|Title||SCCA2-like serpins mediate genetic predisposition to skin tumors|
|Publication Type||Articolo su Rivista peer-reviewed|
|Year of Publication||2003|
|Authors||Gariboldi, M., Peissel B., Fabbri A., Saran Anna, Zaffaroni D., F. Falvella Stefania, Spinola M., Tanuma J.-I., Pazzaglia Simonetta, Mancuso Mariateresa, Maurichi A., Bartoli C., Cataltepe S., Silverman G.A., Pilotti S., Hayashizaki Y., Okazaki Y., and Dragani T.A.|
|Keywords||adult, aged, animal cell, Animals, antigen expression, Antigens, article, Carcinoma, Cell Division, complementary DNA, controlled study, disease association, DNA microarray, gene function, gene overexpression, genetic association, Genetic Predisposition to Disease, genetic susceptibility, genetic transfection, human, human cell, Humans, immunohistochemistry, male, Mice, Middle Aged, mouse, mouse strain, Neoplasm, nonhuman, Nude, nude mouse, Oligonucleotide Array Sequence Analysis, Phenotype, phorbol 13 acetate 12 myristate, priority journal, protein family, protein function, serine proteinase inhibitor, serology, Serpins, skin carcinogenesis, Skin Neoplasms, skin tumor, Squamous Cell, squamous cell carcinoma 2 antigen, Tetradecanoylphorbol Acetate, Transfection, tumor antigen, unclassified drug|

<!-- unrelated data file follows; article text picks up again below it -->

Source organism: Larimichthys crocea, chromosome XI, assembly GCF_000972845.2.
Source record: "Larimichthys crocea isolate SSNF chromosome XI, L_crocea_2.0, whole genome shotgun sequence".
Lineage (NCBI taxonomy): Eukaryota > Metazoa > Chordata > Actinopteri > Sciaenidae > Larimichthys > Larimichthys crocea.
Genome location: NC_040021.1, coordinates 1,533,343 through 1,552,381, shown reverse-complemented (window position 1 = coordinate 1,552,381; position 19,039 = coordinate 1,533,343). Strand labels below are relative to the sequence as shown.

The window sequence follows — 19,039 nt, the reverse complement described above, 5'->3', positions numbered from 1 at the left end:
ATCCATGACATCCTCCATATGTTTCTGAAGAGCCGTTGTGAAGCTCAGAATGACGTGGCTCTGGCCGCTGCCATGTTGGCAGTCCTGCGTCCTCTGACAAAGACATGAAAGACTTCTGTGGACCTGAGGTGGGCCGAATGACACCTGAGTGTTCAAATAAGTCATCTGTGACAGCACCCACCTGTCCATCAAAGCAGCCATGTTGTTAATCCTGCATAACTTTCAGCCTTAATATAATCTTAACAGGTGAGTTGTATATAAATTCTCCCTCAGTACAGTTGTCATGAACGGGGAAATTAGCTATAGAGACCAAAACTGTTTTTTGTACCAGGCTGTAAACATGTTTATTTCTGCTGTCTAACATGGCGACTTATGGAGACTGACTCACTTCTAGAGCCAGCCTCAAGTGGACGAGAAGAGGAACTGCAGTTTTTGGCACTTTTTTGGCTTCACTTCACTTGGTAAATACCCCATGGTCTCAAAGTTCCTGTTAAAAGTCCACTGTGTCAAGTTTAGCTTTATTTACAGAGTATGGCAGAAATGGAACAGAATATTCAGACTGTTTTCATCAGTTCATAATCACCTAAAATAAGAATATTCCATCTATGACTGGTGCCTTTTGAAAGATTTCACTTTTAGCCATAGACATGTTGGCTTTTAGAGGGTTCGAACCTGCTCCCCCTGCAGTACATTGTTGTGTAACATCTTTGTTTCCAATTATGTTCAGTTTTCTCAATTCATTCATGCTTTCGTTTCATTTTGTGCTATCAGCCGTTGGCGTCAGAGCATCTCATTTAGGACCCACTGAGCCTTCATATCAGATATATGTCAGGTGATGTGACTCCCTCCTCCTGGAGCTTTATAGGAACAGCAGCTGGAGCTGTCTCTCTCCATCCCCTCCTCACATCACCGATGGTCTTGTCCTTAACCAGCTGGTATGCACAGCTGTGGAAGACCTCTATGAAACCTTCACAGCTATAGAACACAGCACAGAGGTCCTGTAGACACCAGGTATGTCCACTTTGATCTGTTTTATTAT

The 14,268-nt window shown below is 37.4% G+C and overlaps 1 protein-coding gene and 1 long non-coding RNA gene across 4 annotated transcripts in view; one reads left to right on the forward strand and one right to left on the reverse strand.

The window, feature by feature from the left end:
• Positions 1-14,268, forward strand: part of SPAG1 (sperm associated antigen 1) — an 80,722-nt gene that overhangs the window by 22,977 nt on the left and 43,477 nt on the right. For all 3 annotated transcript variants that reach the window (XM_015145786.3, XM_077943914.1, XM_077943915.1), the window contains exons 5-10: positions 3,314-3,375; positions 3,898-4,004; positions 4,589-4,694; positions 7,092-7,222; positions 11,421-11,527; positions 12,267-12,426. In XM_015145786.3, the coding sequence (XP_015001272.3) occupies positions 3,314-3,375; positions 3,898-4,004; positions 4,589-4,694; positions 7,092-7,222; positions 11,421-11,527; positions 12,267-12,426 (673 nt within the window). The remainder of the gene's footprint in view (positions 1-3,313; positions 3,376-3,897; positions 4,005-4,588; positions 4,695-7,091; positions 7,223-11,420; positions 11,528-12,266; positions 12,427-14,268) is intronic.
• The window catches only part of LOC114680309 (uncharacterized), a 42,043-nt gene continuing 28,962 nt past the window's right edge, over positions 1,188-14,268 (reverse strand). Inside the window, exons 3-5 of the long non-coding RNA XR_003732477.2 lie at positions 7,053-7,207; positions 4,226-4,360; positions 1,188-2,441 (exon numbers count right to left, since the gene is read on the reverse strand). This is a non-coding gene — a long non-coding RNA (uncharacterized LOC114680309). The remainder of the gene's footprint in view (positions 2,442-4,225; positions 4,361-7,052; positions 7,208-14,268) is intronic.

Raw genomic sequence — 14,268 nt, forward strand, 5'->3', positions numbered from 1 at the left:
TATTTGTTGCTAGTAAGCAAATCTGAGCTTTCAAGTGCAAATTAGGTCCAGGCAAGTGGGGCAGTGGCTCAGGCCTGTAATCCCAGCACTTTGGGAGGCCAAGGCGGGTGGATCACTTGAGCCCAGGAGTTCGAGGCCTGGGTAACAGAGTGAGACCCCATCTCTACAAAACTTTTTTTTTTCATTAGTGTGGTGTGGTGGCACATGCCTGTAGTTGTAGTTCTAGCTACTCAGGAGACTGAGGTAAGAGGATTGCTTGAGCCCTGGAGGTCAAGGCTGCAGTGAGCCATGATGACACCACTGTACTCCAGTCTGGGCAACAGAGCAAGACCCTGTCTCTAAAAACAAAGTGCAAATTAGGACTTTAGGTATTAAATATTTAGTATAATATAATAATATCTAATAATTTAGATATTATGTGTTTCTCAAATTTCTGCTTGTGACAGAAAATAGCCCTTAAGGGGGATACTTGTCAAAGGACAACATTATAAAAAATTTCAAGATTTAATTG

Reasons for early onset skin cancer are poorly understood. Microarray analysis revealed overexpression of the Scca2 gene in the 12-O-tetradecanoylphorbol-13-acetate-treated skin of Car-S mice, or line phenotypically selected for high susceptibility to two-stage skin carcinogenesis, as compared with 12-O-tetradecanoylphorbol-13-acetate-treated skin of Car-R mice, which is resistant. A human skin squamous cell carcinoma cell line (NCI-H520) transfected with mouse Scca2 or a related gene, Scca2-rs1, both expressed in the skin, showed significantly increased tumor growth as compared with controls when injected in nude mice. Immunohistochemical analysis of samples from two independent series of Italian and Korean patients with squamous cell carcinoma of the skin indicated a significant association between SCCA2 protein expression and younger age at tumor onset. These findings provide evidence that SCCA2-like serpins mediate genetic predisposition to skin cancer in a mouse model and in humans.
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